Grow Algae Instead Of Cyano


Trying to grow algae (particularly chaeto and hair algae) instead of cyanobacteria.
  1. Does cyanobacteria prefer higher or lower lighting than algae (i.e. watts per gallon)?
  2. Does cyanobacteria prefer higher or lower spectrum lighting than algae (i.e. kelvin)?
  3. Does cyano prefer longer or shorter lighting duration than algae (6-12 hrs)?
  4. Does cyanobacteria prefer higher of lower flow rate than algae (15x - 50x)?
  5. Does cyanobacteria require any nutrients that algae does not that I could remove?


I'm trying to figure out... are you having cyanobacteria issues?

But from what I've come across is usually people that have cyanobacteria also run into the Redfield ratio. Where your Phosphate ratios are higher than Nitrates.
  • Thread Starter


Thanks Nart,

Yes, I am having Cyanobacteria issues. Instead of growing cyano I want to be growing my chaeto (in display tank) and hair algae (so I don't have to supplement feed my blennies as much). With the 5 questions above, I am trying to figure out what conditions grow algae compared to cyanobacteria.

- Lighting watts per gallon: low intensity
- Lighting spectrum: 560-620nm (lower spectrum)
- Lighting duration: Greater than 8-9hours
- Flow: Low
- Nutrient requirements: Phosphates, Docs, Nitrates

Hair Algae
- Lighting watts per gallon: doesn't seem to be a major factor
- Lighting spectrum: doesn't seem to be a major factor
- Lighting duration: doesn't seem to be a major factor
- Flow: not mentioned
- Nutrient requirements: Nitrates, Phosphates

Cultivating MacroAlgae
- Lighting watts per gallon: High
- Lighting Spectrum: not mentioned
- Lighting duration:not mentioned
- Flow: moderate to high
- Nutrient requirements: Nitrates, Phosphates

So it seems that if you want to grow hair algae or chaetomorpha instead of cyanobacteria, one option is to increase flow.....currently my flow rate is already high though (around 40x).

Nart, the redfield ratio article is great: "The theory holds that green algae do better at high ratios. Ratios less than N: P / 5:1 (little nitrogen, phosphorus much) often give to cyanobacteria see a clear trend." So reducing phosphates would encourage more growth (as would organic loads). Additionally dosing iron and calcium can help algae growth.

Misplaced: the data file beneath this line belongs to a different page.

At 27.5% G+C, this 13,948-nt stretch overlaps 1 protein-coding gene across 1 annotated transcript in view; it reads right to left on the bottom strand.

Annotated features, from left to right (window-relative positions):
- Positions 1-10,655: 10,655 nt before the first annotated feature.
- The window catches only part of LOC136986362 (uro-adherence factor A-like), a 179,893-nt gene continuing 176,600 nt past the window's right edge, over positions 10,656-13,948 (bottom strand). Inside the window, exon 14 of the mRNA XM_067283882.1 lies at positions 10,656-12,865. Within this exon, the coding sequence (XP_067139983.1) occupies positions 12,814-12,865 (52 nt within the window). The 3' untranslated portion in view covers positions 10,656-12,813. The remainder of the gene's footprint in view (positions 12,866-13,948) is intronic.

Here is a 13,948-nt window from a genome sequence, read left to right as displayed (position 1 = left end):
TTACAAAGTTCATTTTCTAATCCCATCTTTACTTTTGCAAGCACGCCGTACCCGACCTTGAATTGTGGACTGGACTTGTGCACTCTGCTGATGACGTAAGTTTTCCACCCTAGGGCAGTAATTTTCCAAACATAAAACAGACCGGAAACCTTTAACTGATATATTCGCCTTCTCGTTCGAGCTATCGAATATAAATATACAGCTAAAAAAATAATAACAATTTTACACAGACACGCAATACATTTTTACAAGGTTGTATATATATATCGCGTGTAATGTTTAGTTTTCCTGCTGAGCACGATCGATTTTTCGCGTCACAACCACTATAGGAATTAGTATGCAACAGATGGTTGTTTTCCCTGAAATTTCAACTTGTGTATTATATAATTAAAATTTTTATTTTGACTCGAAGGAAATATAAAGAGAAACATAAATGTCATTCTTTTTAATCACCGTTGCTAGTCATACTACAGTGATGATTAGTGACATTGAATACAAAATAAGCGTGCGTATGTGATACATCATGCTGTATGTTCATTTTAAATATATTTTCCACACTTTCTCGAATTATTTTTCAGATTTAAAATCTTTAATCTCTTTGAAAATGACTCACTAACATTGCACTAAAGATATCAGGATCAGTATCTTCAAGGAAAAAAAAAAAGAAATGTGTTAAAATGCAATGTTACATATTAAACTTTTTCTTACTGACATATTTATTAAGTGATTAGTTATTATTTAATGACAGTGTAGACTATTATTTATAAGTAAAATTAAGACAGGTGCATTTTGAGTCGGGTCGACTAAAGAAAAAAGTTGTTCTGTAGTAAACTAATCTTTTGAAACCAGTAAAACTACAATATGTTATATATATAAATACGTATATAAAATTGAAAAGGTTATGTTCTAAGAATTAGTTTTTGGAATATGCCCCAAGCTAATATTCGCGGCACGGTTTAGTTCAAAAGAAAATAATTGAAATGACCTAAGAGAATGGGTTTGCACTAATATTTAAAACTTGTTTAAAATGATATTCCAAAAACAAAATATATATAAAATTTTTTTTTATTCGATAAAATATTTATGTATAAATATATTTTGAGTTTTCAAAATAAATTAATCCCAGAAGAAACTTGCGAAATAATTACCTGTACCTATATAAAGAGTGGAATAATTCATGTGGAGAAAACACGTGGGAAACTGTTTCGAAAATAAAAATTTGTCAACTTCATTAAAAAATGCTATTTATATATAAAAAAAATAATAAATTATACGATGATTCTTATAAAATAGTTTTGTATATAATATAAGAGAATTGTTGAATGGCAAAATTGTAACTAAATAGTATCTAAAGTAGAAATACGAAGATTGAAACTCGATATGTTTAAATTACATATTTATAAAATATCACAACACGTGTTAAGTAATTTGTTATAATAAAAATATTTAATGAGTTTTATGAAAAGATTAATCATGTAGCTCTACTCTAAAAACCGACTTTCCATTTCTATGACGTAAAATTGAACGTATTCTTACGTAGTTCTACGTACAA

I'm glad I was able to give you some info that was able to help.
Looks like you've done a bit of research too.

If it were me, I would focus on tackling the cyano first as that can be a pain to get rid of. But be persistent and you'll eventually win.
Good luck.
  • Moderator


My understanding with freshwater planted tanks is that cyano is caused by excess organics not phosphates or nitrates. I would think that its the same as a saltwater tank.

I'm just now almost finished dealing with an outbreak that only started when I introduce a heap of emerses plants to my tank.

I haven't changed anything in my fert or lighting schedule, still only do 1 25% water change a week. Just removing organic waste has stopped the growth and over the last 2 days its started to die off.


smee82 Not the same as freshwater. I posted a PDF article that explains the Redfield Ratio of N and P. If you're curious, read it too.
Most of the saltwater hobbyists that I run into that have Cyano issue also have an imbalance of N to P. In most cases within freshwater, the rocks and wood do not leach phosphate.
Whereas in saltwater, typically reefers who uses dry reef rocks and do not properly cure it will run into with excess phosphates leaching. This quickly causes an imbalance of N and P. Paired with lighting intensity, and low flow in some areas can quickly cause an outbreak of Cyano. Though, I'm not saying this is the exact issue with the OP's post, just simply pointing out that it is not the same as freshwater.

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